Parmigiano-Reggiano, also known in English as Parmesan, is a hard, granular cheese, cooked but not pressed, named after the producing areas near Parma, Reggio Emilia, Modena, and Bologna (all in Emilia-Romagna), and Mantova (in Lombardia), Italy. Under Italian law, only cheese produced in these provinces may be labelled "Parmigiano-Reggiano", while European law classifies the name as a protected designation of origin.Parmigiano is the Italian adjective for Parma. Reggiano is the Italian adjective for Reggio Emilia.Parmigiano-Reggiano is commonly grated over pasta dishes, stirred into soups and risottos, and eaten on its own. It is often shaved or grated over other dishes.Slivers and chunks of the hardest parts of the crust are sometimes simmered in soup. They can also be just roasted and eaten as a snack.The hollowed-out crust of a whole wheel of Parmigiano can be used as a serving pot for large groups.
Grana Padano is one of the most popular cheeses of Italy. The name comes from the noun grana (‘grain’), which refers to the distinctively grainy texture of the cheese, and the adjective Padano, which refers to the valley Pianura Padana.Like Parmigiano Reggiano, Grana Padano is a semifat hard cheese which is cooked and ripened slowly (for at least 9 months, then, if it passes the quality tests, it will be fire-branded with the Grana Padano trademark). The cows are milked twice a day, the milk is left to stand, and then partially skimmed. Milk produced in the evening is skimmed to remove the surface layer of cream and mixed with fresh milk produced in the morning. The partly skimmed milk is transferred into copper kettles and coagulated; the resulting curd is cut to produce granules with the size of rice grains, which gives the cheese its characteristic texture, and then cooked to 53-56°C. It is produced year-round and the quality can vary seasonally as well as by year. Though similar to Parmigiano Reggiano cheese, the younger Grana Padano cheeses are less crumbly, milder and less complex in flavor than their more famous, longer-aged relative.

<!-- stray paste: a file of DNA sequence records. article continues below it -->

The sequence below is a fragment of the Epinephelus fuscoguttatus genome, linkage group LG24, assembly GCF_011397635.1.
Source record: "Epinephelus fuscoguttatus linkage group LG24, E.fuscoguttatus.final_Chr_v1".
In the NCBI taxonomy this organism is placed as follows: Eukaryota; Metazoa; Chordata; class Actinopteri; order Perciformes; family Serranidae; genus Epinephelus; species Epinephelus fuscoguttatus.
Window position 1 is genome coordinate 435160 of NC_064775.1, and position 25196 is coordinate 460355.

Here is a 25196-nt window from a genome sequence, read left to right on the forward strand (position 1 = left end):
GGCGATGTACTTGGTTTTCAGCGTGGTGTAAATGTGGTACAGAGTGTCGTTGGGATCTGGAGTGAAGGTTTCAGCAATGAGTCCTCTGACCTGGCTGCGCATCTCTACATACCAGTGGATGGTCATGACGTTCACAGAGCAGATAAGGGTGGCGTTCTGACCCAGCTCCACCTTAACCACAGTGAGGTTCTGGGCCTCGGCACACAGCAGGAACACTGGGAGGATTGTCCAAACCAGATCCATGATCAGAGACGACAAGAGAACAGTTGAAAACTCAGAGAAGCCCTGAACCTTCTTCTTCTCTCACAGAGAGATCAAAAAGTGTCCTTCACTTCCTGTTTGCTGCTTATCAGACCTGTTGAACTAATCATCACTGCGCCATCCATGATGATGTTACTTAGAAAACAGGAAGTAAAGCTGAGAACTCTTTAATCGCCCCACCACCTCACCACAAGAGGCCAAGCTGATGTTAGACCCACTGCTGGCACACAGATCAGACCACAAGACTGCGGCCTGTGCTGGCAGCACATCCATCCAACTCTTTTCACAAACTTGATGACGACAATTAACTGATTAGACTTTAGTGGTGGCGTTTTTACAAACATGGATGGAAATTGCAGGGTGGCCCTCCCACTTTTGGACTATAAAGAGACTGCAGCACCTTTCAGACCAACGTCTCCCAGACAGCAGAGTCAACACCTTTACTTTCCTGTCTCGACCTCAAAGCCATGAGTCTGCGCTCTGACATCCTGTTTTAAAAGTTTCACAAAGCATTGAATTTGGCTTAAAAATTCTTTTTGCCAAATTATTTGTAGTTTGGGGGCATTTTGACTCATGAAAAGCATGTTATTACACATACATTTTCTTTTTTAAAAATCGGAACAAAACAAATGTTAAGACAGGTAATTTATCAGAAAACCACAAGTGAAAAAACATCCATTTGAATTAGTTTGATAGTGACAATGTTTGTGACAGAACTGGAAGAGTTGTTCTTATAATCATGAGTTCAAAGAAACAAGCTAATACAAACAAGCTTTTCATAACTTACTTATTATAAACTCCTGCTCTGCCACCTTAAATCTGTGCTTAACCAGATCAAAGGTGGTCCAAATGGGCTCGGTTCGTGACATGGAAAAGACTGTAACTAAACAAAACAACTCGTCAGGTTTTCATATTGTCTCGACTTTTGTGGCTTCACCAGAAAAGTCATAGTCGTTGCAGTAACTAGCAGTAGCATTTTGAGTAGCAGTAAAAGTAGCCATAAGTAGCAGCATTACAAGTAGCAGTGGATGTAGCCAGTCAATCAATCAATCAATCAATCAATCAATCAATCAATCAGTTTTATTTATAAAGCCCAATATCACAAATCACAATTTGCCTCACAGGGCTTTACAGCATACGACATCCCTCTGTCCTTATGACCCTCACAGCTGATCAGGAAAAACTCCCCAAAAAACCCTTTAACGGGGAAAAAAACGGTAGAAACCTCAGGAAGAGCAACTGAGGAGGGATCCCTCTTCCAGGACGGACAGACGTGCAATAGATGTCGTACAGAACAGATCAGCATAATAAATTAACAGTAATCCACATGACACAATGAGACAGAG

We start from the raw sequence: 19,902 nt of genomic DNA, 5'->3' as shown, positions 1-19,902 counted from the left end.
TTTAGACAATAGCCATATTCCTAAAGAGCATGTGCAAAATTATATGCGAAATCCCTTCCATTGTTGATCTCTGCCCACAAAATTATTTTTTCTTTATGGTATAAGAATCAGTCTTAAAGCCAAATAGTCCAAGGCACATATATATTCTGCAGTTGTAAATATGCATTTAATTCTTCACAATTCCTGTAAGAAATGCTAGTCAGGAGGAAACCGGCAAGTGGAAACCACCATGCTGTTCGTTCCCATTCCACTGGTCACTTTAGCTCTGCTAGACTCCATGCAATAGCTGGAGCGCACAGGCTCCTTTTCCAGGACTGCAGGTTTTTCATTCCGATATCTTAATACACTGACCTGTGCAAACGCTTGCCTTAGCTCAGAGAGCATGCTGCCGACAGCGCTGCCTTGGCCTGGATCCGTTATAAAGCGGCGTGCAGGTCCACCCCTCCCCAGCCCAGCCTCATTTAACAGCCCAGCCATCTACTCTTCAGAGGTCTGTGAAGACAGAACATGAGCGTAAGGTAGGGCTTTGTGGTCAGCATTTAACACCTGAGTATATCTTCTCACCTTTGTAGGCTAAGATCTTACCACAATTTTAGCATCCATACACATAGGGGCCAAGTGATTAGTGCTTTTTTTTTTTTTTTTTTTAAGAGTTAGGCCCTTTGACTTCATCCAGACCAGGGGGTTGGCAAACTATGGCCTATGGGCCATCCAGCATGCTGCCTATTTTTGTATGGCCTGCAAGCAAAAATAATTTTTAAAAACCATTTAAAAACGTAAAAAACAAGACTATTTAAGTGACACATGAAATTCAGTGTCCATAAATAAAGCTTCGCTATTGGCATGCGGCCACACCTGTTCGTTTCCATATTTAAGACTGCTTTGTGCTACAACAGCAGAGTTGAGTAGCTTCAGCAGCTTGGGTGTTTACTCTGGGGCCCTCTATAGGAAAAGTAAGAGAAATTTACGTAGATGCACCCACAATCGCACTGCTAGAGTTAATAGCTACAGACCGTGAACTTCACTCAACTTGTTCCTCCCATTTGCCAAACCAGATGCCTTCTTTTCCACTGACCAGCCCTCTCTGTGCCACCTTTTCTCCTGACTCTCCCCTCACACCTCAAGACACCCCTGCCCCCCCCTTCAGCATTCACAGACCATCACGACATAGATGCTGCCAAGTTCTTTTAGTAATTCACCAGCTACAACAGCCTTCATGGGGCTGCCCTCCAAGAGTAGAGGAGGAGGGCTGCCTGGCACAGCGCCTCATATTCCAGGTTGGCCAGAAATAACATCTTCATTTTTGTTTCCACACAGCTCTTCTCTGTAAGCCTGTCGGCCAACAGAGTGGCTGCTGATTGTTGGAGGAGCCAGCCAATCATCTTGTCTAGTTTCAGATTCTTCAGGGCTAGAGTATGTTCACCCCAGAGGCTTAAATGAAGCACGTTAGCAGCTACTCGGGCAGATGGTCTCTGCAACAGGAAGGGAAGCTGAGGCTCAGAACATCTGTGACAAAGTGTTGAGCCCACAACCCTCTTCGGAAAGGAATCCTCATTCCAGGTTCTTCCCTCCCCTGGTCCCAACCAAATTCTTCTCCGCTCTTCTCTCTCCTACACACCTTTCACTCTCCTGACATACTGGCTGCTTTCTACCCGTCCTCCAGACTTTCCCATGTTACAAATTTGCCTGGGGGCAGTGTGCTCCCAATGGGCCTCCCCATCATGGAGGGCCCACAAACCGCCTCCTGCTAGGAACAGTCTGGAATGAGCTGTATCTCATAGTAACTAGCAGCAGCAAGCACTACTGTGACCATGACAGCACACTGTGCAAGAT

Pecorino is the name of a family of hard Italian cheeses made from ewe's milk. The word derives from pecora meaning ‘sheep’, also from the Latin pecora meaning livestock. A good Pecorino Stagionato is often the finish of a meal, served with pears and walnuts or drizzled with strong chestnut honey. Pecorino is also often used to finish pasta dishes, and used to be the natural choice for most Italian regions from Umbria down to Sicily, rather than the more expensive Parmigiano-Reggiano. It is still preferred today for the pasta dishes of Rome and Lazio, for example Pasta dressed with sugo all'amatriciana, Pasta Cacio e pepe, and Pasta alla Gricia.
Scamorza is an Italian cow's milk cheese, similar to mozzarella. It can also be made from other milks, but that is less common.Smoked Scamorza Scamorza is a plastic curd cheese, in which the fresh curd matures in its own whey for several hours to allow acidity to develop by the process of lactose being converted to lactic acid. Artisanal cheesemakers generally form the cheese into a round shape, and then tie a string around the mass one third of the distance from the top, and hang to dry. The resulting shape is pear-like. This is sometimes referred to as "strangling" the cheese. The cheese is usually white in color unless smoked. When smoked, the color is almond with a lighter interior. Scamorza can be substituted for mozzarella in most dishes as can any other cheese but the resulting taste will be much stronger and more dominant. It is reputed to melt better in baking. Using the smoked variety adds a nice background flavor in replacement of mozzarella. In Italy, scamorza is more commonly made in the south rather than the north. Technically, scamorza is a product of Puglia, where it is made throughout Bari Province However, it is available across the country, both in the unsmoked and smoked forms. Mario Batali cites grilled scamorza as a traditional dish in Neapolitan cooking.Scamorza in Bari is made from sheep's milk. This is not necessarily true of cheeses called scamorza outside the EU.